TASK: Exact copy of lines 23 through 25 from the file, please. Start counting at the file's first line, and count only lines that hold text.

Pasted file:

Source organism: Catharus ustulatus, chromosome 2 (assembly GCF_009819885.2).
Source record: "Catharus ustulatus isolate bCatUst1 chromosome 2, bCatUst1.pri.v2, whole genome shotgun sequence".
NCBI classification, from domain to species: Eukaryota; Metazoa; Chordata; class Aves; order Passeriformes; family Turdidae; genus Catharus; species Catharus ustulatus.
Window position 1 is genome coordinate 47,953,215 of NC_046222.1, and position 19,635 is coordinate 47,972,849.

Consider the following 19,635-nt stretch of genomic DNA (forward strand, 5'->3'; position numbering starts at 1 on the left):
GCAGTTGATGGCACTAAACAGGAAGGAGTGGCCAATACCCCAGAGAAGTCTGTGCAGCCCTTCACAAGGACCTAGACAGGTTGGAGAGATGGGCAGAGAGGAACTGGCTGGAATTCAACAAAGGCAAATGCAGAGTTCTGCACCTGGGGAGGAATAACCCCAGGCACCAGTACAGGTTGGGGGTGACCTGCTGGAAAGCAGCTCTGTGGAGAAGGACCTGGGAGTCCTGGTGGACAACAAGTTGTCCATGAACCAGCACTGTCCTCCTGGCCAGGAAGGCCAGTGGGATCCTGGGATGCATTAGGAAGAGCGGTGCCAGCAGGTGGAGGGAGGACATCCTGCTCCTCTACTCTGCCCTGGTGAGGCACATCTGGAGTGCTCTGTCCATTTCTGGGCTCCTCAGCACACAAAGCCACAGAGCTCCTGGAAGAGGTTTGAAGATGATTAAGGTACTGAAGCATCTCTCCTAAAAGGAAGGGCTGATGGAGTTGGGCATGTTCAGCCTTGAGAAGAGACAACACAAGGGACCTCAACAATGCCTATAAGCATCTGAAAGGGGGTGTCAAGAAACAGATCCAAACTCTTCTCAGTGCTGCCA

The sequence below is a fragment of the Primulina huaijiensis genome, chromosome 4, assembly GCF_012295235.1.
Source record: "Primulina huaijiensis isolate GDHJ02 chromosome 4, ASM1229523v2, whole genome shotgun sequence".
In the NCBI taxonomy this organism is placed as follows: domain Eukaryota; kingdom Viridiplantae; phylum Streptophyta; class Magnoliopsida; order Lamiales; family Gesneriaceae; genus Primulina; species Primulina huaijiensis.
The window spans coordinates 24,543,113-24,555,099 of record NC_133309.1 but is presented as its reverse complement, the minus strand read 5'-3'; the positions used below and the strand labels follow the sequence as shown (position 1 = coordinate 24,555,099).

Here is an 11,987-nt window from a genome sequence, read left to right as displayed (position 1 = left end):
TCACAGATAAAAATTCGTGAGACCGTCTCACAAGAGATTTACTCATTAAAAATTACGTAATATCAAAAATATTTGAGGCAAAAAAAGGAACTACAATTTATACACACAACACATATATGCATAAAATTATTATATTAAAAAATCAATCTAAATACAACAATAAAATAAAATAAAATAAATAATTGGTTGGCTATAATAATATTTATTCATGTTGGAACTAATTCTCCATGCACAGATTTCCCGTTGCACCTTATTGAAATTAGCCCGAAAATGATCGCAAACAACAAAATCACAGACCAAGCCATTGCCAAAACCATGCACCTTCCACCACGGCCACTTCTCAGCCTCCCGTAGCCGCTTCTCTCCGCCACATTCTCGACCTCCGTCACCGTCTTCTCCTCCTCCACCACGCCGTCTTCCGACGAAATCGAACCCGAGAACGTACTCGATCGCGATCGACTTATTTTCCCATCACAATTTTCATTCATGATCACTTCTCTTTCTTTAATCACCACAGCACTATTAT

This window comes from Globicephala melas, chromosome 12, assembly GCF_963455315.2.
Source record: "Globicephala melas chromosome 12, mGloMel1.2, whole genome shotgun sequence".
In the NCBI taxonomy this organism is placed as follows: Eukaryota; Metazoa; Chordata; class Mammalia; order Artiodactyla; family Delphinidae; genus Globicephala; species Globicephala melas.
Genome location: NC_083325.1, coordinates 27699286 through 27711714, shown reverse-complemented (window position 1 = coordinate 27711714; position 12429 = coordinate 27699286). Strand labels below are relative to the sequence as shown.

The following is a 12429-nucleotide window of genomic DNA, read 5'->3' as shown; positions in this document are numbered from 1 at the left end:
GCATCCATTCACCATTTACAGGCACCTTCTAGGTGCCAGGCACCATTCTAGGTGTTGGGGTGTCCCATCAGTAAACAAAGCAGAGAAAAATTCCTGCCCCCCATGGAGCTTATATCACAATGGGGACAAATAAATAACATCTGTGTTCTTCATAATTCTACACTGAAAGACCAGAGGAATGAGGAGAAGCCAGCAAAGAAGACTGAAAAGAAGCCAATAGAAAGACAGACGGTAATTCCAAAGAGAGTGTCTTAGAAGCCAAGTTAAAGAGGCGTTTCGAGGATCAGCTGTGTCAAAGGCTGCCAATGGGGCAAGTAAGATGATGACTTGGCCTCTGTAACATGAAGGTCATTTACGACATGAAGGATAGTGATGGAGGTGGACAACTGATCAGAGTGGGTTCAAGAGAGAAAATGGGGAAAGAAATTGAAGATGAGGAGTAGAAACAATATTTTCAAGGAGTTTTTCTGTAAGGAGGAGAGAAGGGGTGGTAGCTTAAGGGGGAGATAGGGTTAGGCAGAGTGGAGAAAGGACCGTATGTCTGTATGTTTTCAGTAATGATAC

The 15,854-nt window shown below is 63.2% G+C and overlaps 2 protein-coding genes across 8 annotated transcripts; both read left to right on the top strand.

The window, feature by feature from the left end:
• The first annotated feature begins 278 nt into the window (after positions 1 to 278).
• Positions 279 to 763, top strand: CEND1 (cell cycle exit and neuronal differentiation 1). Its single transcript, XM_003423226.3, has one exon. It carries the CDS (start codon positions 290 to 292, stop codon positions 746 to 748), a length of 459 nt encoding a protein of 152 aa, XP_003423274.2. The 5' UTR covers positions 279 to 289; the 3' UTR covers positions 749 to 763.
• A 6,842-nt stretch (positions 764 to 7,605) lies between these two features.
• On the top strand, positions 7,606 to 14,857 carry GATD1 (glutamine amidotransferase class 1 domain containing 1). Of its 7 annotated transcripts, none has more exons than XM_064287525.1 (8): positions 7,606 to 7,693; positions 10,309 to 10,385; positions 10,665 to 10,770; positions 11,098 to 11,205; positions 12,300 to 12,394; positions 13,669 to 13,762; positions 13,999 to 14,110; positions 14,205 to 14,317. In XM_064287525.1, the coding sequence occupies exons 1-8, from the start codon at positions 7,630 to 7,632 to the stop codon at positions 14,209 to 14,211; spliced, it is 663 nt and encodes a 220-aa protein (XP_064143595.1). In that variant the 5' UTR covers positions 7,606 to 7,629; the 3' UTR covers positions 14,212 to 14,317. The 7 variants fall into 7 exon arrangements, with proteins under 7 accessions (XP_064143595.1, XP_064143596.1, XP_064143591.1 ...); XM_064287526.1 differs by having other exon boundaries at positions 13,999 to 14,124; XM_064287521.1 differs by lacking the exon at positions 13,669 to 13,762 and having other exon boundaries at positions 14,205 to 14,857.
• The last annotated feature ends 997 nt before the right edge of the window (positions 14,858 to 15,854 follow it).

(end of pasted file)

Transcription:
• A 6,842-nt stretch (positions 764 to 7,605) lies between these two features.
• On the top strand, positions 7,606 to 14,857 carry GATD1 (glutamine amidotransferase class 1 domain containing 1). Of its 7 annotated transcripts, none has more exons than XM_064287525.1 (8): positions 7,606 to 7,693; positions 10,309 to 10,385; positions 10,665 to 10,770; positions 11,098 to 11,205; positions 12,300 to 12,394; positions 13,669 to 13,762; positions 13,999 to 14,110; positions 14,205 to 14,317. In XM_064287525.1, the coding sequence occupies exons 1-8, from the start codon at positions 7,630 to 7,632 to the stop codon at positions 14,209 to 14,211; spliced, it is 663 nt and encodes a 220-aa protein (XP_064143595.1). In that variant the 5' UTR covers positions 7,606 to 7,629; the 3' UTR covers positions 14,212 to 14,317. The 7 variants fall into 7 exon arrangements, with proteins under 7 accessions (XP_064143595.1, XP_064143596.1, XP_064143591.1 ...); XM_064287526.1 differs by having other exon boundaries at positions 13,999 to 14,124; XM_064287521.1 differs by lacking the exon at positions 13,669 to 13,762 and having other exon boundaries at positions 14,205 to 14,857.
• The last annotated feature ends 997 nt before the right edge of the window (positions 14,858 to 15,854 follow it).